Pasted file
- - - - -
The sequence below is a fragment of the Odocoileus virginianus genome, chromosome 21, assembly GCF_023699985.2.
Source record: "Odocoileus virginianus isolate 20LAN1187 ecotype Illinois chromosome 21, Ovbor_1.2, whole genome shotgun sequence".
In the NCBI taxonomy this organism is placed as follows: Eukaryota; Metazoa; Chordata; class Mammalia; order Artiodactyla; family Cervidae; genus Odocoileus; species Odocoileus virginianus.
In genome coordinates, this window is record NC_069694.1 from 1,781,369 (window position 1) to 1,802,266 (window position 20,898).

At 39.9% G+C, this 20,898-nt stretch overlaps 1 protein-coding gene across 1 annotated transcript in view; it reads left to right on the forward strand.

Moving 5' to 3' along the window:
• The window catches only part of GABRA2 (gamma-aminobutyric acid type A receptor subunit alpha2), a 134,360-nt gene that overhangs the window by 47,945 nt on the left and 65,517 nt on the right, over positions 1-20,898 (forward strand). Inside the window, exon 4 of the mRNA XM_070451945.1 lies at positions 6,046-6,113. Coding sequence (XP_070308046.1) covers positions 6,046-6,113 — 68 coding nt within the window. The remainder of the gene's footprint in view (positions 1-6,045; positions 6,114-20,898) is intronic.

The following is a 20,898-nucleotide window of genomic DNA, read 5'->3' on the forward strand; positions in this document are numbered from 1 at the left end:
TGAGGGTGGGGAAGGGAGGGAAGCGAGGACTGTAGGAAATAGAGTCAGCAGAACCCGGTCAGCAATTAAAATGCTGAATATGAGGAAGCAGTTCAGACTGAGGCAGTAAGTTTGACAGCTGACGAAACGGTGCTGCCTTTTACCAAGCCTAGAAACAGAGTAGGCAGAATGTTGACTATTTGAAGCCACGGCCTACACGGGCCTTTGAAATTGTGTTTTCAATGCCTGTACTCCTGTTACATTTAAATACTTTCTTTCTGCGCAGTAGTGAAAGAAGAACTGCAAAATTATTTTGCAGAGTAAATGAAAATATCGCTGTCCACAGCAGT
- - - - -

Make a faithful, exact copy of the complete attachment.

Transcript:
The sequence below is a fragment of the Odocoileus virginianus genome, chromosome 21, assembly GCF_023699985.2.
Source record: "Odocoileus virginianus isolate 20LAN1187 ecotype Illinois chromosome 21, Ovbor_1.2, whole genome shotgun sequence".
In the NCBI taxonomy this organism is placed as follows: Eukaryota; Metazoa; Chordata; class Mammalia; order Artiodactyla; family Cervidae; genus Odocoileus; species Odocoileus virginianus.
In genome coordinates, this window is record NC_069694.1 from 1,781,369 (window position 1) to 1,802,266 (window position 20,898).

At 39.9% G+C, this 20,898-nt stretch overlaps 1 protein-coding gene across 1 annotated transcript in view; it reads left to right on the forward strand.

Moving 5' to 3' along the window:
• The window catches only part of GABRA2 (gamma-aminobutyric acid type A receptor subunit alpha2), a 134,360-nt gene that overhangs the window by 47,945 nt on the left and 65,517 nt on the right, over positions 1-20,898 (forward strand). Inside the window, exon 4 of the mRNA XM_070451945.1 lies at positions 6,046-6,113. Coding sequence (XP_070308046.1) covers positions 6,046-6,113 — 68 coding nt within the window. The remainder of the gene's footprint in view (positions 1-6,045; positions 6,114-20,898) is intronic.

The following is a 20,898-nucleotide window of genomic DNA, read 5'->3' on the forward strand; positions in this document are numbered from 1 at the left end:
TGAGGGTGGGGAAGGGAGGGAAGCGAGGACTGTAGGAAATAGAGTCAGCAGAACCCGGTCAGCAATTAAAATGCTGAATATGAGGAAGCAGTTCAGACTGAGGCAGTAAGTTTGACAGCTGACGAAACGGTGCTGCCTTTTACCAAGCCTAGAAACAGAGTAGGCAGAATGTTGACTATTTGAAGCCACGGCCTACACGGGCCTTTGAAATTGTGTTTTCAATGCCTGTACTCCTGTTACATTTAAATACTTTCTTTCTGCGCAGTAGTGAAAGAAGAACTGCAAAATTATTTTGCAGAGTAAATGAAAATATCGCTGTCCACAGCAGT